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Investigation into case against two former prosecutors completed

April 11, 2013, 14:15 UTC+3
"We'll start reading the case materials on April 12," the lawyer said
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MOSCOW, April 11 (Itar-Tass) - The investigation into the criminal case against former deputy prosecutor of the Moscow region Alexander Ignatenko and former deputy director of a department at the regional prosecutor's office Dmitry Urumov has been completed, Ignatenko's lawyer Alexander Asnis told Itar-Tass on Thursday.

"We were notified yesterday that the criminal case against Ignatenko and Urumov had made a separate procedure and that the investigation had been completed. We'll start reading the case materials on April 12," the lawyer said.

The defense will require about six weeks to read all 50 volumes of the case.

"During preliminary investigation, Ignatenko refused to testify or take part in face-to-face interrogations," Asnis said.

Ignatenko is accused of taking large bribes worth over 33 million roubles. He denied wrongdoing insisting that he was "interested in ascertaining the truth in the case".

The former prosecutor was extradited to Russia from Poland on February 7, 2013.

The Investigative Committee accuses him under Article 290, Part 4 of Russia's Criminal Code /taking bribe worth over 33 million roubles by a group/. The criminal case over land fraud under Article 159 was dropped, as it was Poland's condition for extraditing the suspect to Russia.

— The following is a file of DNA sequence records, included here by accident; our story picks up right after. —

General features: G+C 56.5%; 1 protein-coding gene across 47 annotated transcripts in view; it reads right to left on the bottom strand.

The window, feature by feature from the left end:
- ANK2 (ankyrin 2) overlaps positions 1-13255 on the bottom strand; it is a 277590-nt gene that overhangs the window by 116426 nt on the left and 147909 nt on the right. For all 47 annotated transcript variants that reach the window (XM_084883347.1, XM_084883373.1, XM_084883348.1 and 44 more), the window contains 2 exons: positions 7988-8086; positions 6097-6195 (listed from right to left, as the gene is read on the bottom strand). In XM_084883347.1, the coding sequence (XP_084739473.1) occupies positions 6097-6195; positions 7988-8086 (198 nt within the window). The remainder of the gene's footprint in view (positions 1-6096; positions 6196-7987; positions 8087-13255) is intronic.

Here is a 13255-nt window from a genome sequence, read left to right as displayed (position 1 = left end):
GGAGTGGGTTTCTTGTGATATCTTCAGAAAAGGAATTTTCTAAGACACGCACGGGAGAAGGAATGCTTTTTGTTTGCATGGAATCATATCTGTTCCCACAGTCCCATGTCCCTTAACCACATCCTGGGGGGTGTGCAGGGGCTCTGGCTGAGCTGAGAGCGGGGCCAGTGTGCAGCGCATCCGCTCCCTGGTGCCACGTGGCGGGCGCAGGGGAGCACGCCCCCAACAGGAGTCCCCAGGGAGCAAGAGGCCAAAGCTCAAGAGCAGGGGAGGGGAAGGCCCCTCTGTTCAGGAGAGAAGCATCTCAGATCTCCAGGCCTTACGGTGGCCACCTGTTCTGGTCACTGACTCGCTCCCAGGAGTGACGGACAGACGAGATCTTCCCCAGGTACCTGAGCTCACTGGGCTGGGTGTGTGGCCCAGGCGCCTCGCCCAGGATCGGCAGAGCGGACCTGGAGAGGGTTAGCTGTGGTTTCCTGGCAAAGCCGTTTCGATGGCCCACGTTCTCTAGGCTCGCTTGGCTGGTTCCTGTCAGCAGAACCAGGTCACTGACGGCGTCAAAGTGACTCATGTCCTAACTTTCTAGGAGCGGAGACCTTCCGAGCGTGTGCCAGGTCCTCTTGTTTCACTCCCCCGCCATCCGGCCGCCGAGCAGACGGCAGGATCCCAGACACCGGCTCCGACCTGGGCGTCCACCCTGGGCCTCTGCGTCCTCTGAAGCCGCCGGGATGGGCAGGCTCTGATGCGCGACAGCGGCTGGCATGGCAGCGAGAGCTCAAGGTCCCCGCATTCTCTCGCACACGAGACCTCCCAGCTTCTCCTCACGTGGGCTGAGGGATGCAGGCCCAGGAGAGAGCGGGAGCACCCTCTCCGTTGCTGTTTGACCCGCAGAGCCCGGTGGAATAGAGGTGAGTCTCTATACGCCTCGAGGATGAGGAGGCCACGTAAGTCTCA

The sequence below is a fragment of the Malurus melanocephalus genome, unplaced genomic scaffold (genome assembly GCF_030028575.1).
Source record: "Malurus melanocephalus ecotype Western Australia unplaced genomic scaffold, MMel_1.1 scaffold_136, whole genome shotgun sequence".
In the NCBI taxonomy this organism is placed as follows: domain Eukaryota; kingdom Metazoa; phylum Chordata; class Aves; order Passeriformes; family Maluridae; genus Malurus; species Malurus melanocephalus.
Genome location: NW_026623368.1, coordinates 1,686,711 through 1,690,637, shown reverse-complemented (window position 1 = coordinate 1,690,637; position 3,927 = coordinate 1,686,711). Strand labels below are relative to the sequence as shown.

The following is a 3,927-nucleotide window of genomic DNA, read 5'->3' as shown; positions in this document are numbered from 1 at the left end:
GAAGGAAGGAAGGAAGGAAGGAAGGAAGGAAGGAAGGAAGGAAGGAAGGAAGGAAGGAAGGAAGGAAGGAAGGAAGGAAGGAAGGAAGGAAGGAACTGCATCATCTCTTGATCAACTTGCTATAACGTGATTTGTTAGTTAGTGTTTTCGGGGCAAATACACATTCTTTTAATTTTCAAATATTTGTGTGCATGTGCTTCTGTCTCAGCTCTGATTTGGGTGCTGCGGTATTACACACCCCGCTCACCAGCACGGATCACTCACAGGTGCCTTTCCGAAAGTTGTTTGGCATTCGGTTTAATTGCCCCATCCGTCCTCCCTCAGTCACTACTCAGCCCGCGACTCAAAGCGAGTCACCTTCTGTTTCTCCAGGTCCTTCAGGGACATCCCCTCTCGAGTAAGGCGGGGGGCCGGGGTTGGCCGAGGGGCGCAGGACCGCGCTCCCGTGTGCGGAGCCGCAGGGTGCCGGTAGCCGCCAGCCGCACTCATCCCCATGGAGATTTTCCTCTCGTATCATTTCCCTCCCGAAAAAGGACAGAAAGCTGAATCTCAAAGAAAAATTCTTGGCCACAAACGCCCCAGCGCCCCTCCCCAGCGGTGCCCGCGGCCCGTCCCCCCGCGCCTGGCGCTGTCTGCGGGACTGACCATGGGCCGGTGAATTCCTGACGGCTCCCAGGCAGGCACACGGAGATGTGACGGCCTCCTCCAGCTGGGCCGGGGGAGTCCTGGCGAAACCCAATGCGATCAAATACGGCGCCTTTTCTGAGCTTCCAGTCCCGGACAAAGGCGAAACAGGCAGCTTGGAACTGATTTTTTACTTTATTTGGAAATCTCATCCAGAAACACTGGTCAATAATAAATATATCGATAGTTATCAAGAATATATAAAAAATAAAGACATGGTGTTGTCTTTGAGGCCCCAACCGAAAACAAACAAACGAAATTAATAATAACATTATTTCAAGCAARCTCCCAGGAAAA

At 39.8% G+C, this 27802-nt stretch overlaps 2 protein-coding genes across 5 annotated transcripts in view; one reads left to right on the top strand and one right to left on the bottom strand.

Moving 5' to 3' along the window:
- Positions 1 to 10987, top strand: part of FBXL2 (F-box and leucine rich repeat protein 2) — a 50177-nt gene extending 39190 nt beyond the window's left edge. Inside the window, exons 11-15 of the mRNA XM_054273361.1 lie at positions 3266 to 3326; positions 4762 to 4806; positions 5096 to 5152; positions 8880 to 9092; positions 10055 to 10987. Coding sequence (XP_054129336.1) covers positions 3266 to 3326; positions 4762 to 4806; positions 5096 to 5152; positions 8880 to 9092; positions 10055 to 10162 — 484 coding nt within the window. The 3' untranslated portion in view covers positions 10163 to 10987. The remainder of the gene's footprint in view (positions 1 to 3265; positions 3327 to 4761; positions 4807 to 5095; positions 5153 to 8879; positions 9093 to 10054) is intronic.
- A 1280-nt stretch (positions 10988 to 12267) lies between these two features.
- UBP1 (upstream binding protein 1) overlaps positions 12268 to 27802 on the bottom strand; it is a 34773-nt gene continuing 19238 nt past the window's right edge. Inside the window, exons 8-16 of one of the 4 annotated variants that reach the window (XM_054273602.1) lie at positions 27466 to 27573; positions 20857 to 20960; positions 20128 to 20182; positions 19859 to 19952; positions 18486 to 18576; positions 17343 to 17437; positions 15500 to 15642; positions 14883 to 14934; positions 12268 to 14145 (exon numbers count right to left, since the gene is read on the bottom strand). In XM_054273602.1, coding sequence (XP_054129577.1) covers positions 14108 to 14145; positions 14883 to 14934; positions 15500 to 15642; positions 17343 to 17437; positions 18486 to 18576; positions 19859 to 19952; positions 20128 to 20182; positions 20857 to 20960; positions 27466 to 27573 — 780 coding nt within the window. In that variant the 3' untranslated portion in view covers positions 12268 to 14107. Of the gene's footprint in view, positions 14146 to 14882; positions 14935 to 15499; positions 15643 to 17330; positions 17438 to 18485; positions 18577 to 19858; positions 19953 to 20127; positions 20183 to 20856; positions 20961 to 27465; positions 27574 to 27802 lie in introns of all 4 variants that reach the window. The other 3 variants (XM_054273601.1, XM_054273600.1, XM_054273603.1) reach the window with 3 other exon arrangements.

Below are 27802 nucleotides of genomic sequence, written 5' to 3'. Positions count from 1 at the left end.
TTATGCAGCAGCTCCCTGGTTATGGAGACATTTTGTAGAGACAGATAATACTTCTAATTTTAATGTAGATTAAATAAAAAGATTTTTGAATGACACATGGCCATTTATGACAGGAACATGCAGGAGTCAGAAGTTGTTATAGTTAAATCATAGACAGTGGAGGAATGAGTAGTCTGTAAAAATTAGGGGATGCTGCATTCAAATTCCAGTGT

In February 2011, the Federal Security Service reported that it had exposed an illegal gambling network in 15 towns of the region. It brought an estimated five to ten million dollars a year in revenue. The network had operated for some three years.

At least 12 former law-enforcement officials were suspects. Interpol issued a wanted notice for Ignatenko on charges of fraud and taking 47 million roubles in bribes from suspected masterminds of illegal gambling business. On January 1, 2012, the former prosecutor was detained by Poland’s security agents as he was leaving the Zakopane resort where he had arrived several days before for reunion with his family. He spent a year in a Polish prison awaiting a ruling on his extradition.

In late October, 2012, Poland's justice minister said he had decided to extradite Ignatenko. The latter could only be tried on charges of corruption; Poland was not extraditing the suspect under the fraud charges, the minister said.

Under international norms, the extraditing country can impose such restriction if it doubts the correctness of the charges.

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